The first is on continuous improvement for translators and interpreters, and will take place on Tuesday September 11th: https://www.ecpdwebinars.co.uk/downloads/continuous-improvement-for-translators/
The second is on safety for interpreters in industrial and conference environments. It will be on Monday October 29th: https://www.ecpdwebinars.co.uk/downloads/interpreter-safety-2-industrial-and-conference-environments/
Sign up, tell your friends - might be interesting!

GDPR is here

posted 24 May 2018, 02:24 by Kennedy Paver   [ updated 24 May 2018, 02:32 ]

Kennedy Paver Limited is taking steps to be GDPR-compliant. This includes the drafting of a Privacy Notice, and a series of other measures designed to ensure that personal data is only held when necessary and justified, and any personal data held is securely protected.
Check out my Privacy Notice.

Flamanville: a "nuclear accident"?

posted 17 Feb 2017, 01:19 by Kennedy Paver

The mass media reaction to the recent incident at Flamanville 1/2 (which appears to have involved an oil tank on one of the turbine systems) was relatively restrained, with most coverage at least quoting expert opinion that, while serious, it was not a "nuclear accident". However, the references to "the machine room of the reactor", as well as other similar phrases, suggested that the turbine building (for this is where the incident took place - the French term is "salle des machines", hence the poor translation) is somehow part of the reactor, or inside the same building.

In fact, the turbine building and reactor building are adjacent but separate, connected by the main steam pipes which carry steam from the steam generators (inside the reactor building) to the turbine (inside the turbine building, as the name suggests).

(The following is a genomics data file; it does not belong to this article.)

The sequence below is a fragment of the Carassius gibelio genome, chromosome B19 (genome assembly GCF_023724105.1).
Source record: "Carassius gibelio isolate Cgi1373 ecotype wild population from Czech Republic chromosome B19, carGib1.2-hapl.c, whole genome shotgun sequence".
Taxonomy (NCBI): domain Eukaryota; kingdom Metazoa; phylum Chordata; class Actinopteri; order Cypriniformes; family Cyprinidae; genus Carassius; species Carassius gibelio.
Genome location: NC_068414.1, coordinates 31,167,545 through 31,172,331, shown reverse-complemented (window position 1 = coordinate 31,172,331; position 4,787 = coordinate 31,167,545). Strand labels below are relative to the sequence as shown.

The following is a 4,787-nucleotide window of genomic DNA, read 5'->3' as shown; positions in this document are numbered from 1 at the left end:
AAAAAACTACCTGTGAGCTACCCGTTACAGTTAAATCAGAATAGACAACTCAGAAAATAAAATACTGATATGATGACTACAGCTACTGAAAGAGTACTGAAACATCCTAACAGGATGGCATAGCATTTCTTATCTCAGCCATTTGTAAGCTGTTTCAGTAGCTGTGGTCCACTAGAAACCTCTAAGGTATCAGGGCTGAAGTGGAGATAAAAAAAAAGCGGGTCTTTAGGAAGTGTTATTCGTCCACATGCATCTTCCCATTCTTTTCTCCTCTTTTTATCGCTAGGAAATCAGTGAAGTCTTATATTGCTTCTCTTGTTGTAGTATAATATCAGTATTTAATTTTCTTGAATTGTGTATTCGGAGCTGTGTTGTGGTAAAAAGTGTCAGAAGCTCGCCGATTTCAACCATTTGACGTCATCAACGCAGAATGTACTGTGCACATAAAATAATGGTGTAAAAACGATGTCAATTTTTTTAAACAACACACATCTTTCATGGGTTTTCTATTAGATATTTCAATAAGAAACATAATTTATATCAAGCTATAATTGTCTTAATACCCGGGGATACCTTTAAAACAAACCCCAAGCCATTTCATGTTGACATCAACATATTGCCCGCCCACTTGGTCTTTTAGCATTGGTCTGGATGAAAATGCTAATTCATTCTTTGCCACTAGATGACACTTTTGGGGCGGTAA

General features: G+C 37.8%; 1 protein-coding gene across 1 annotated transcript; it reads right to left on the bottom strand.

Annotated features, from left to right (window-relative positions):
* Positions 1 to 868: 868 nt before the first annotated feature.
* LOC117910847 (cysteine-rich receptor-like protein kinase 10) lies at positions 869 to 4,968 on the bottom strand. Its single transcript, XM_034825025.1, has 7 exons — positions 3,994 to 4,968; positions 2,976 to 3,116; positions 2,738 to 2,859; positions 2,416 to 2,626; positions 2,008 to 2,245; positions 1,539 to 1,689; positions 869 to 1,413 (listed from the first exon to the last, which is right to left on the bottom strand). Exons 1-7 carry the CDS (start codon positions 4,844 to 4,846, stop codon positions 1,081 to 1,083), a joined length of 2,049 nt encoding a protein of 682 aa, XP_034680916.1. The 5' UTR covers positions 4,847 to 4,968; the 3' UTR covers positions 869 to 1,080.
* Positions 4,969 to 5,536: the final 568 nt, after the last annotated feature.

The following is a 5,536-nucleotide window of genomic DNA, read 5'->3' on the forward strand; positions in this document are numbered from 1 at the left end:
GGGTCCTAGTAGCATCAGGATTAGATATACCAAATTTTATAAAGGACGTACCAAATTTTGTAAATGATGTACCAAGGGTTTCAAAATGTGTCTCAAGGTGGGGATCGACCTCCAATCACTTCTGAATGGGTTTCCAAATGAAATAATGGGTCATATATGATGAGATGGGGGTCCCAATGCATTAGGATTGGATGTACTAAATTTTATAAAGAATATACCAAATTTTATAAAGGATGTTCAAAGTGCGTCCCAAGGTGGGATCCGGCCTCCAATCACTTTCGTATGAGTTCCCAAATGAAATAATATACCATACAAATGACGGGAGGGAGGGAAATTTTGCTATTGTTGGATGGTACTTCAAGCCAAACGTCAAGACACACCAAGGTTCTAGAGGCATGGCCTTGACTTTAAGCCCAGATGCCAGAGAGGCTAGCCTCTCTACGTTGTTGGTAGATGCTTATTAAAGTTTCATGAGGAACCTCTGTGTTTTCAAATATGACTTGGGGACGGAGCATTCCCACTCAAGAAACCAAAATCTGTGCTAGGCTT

So, to be clear, the incident at Flamanville 1/2 (i.e. the original two-unit plant, and not the new EPR unit currently under construction next door) did not involve any reactor system or equipment - it took place inside the "conventional" (non-nuclear) part of the plant, where the main risks and hazards are of precisely the type that arose during this incident: conventional industrial safety risks that arise on any industrial site where machinery conveying hazardous fluids is in operation, and people have to work on and in the vicinity of such machinery.

So: not good, but not nuclear! Hope that clears things up a little.

UK Government greenlights Hinkley Point C nuclear power plant

posted 20 Sep 2016, 02:24 by Kennedy Paver   [ updated 20 Sep 2016, 02:26 ]

The UK Government recently gave the go-ahead for the construction of a new twin-reactor EPR nuclear plant at Hinkley Point in Somerset. It may be a coincidence, but a translation request related to the project landed in my inbox immediately after the decision was announced. Let's hope the expected boom in work for companies and contractors continues to include the translation sector.

http://www.bbc.co.uk/news/business-37369786

Latest issue of The Linguist

posted 16 Dec 2015, 01:47 by Kennedy Paver

The latest issue of The Linguist, the magazine of the Chartered Institute of Linguists, is out.
Check it out via this link:
Happy reading. Any feedback on the magazine would be welcome.

Changes to the Chartered Linguist process

posted 10 Nov 2014, 09:01 by Kennedy Paver

The CIoL has changed the Chartered Linguist application process.
Check out the new requirements on the Institute's website:

Editorial Board of The Linguist

posted 5 Jun 2014, 07:14 by Kennedy Paver   [ updated 5 Jun 2014, 07:15 ]

I have been asked to Chair the Editorial Board of the journal of the Chartered Institute of Linguists, and am really looking forward to my first meeting as Chair soon (I have been a member of the Editorial Board for a year or so already).

Hinkley Point C links

posted 29 Jan 2014, 01:36 by Kennedy Paver   [ updated 29 Jan 2014, 01:38 ]

UK contractors (including, of course, language service providers) look set to benefit from the project to build a new EPR (European Pressurized Water Reactor) nuclear power plant at the Hinkley Point site in Somerset, UK which will bring up to £100m into the local economy during the peak construction period.
 
Check out these links: